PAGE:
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Betty Cody
Betty Cody (August 17, 1921 – July 1, 2014)[1] was a Canadian-born country music singer.Contents1 Early years 2 Career 3 Personal life 4 Death 5 ReferencesEarly years[edit] She was born Rita Francis Cote to Alphonse and Albina Cote in Sherbrooke, Quebec, Canada, the sixth of 11 children. When still a child she moved to Auburn, Maine.[2] In 1979, Cody was inducted into the Maine
Maine
Country Music Hall Of Fame. Her main singles were "Tom Tom Yodel" (hit from 1952) and "Please Throw Away The Glass".[1] Career[edit] In 1940, Betty Cody married Harold Breau, a musician who performed as Hal Lone Pine. The couple started performing together and she adopted the stage name of Betty Cody. Cody signed a contract with RCA Records in the early 1950s. In 1952 she had her hit in the U.S. country charts with "Tom Tom Yodel".[1] Her 1953 hit single "I Found Out More Than You Ever Knew" reached No
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Sherbrooke
Sherbrooke
Sherbrooke
(/ˈʃɜːrbrʊk/; Quebec
Quebec
French pronunciation [ʃɛʁbʁʊk]) is a city in southern Quebec, Canada. Sherbrooke
Sherbrooke
is situated at the confluence of the Saint-François (St. Francis) and Magog rivers in the heart of the Estrie
Estrie
administrative region. Sherbrooke
Sherbrooke
is also the name of a territory equivalent to a regional county municipality (TE) and census division (CD) of Quebec, coextensive with the city of Sherbrooke. With 161,323 residents at the 2016 census,[3] Sherbrooke
Sherbrooke
was the sixth largest city in the province of Quebec
Quebec
and the thirtieth largest in Canada
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Lewiston, Maine
Lewiston (English pronunciation: /ˈluːɪstən/, French pronunciation: /ˈluːɪstə/;[3] officially the City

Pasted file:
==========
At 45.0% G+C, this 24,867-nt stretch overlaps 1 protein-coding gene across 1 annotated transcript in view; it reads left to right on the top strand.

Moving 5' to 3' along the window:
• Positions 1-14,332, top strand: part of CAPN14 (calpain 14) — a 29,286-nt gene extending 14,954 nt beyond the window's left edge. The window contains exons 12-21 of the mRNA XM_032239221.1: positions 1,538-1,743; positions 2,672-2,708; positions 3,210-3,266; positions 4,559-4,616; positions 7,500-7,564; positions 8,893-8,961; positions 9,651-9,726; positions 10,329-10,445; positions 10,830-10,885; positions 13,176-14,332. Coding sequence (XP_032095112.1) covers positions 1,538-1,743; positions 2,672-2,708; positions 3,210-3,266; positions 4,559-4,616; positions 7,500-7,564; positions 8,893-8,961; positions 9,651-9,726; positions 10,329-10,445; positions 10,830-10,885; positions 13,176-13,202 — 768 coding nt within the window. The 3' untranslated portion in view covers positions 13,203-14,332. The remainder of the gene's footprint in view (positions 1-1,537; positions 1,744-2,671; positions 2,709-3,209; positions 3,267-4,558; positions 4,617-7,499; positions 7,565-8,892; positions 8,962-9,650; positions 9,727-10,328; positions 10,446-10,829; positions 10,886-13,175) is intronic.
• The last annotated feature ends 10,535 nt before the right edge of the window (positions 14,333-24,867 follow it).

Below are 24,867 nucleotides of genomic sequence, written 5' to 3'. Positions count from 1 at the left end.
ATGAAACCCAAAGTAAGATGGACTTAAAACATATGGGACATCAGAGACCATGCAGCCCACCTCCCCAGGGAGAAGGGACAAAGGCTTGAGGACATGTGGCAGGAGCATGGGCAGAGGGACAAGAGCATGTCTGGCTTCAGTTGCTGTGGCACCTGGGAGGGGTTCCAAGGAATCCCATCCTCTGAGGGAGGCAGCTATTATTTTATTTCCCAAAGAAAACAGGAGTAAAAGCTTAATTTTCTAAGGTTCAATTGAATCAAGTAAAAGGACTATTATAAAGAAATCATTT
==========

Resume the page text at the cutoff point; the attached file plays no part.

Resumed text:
City
of Lewiston, Maine)[4] is the second largest city in Maine
Maine
and the most central city in Androscoggin County.[5] The city borders the coastal sideways of the Gulf of Maine
Maine
and is south of Augusta, the state's capital and north of Portland, the cultural hub of Maine. It is one-half of the Lewiston-Auburn Metropolitan Statistical Area, commonly referred to as "L.A." or "L-A."[6] Lewiston exerts a significant impact upon the diversity, religious variety, commerce, education, and economic power of Maine
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Country Music
Country music
Country music
(/ˈkʌntri/), also known as country and western or simply country, is a genre of popular music that originated in the southern United States in the early 1920s.[1] It takes its roots from genres such as folk music (especially Appalachian folk music) and blues. Country music
Country music
often consists of ballads and dance tunes with generally simple forms, folk lyric and harmonies accompanied by mostly string instruments such as banjos, electric and acoustic guitars, steel guitars (such as pedal steels and dobros), and fiddles as well as harmonicas.[2][3][4] Blues
Blues
modes have been used extensively throughout its recorded history.[5] According to Lindsey Starnes, the term country music gained popularity in the 1940s in preference to the earlier term hillbilly music; it came to encompass Western music, which evolved parallel to hillbilly music from similar roots, in the mid-20th century
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Canadians
Canadians
Canadians
(French: Canadiens / Canadiennes) are people identified with the country of Canada. This connection may be residential, legal, historical, or cultural. For most Canadians, several (or all) of these connections exist and are collectively the source of their being Canadian. Canada
Canada
is a multilingual and multicultural society home to people of many different ethnic, religious and national origins, with the majority of the population made up of Old World
Old World
immigrants and their descendants. Following the initial period of French and then the much larger British colonization, different waves (or peaks) of immigration and settlement of non-indigenous peoples took place over the course of nearly two centuries and continue today
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Quebec
Quebec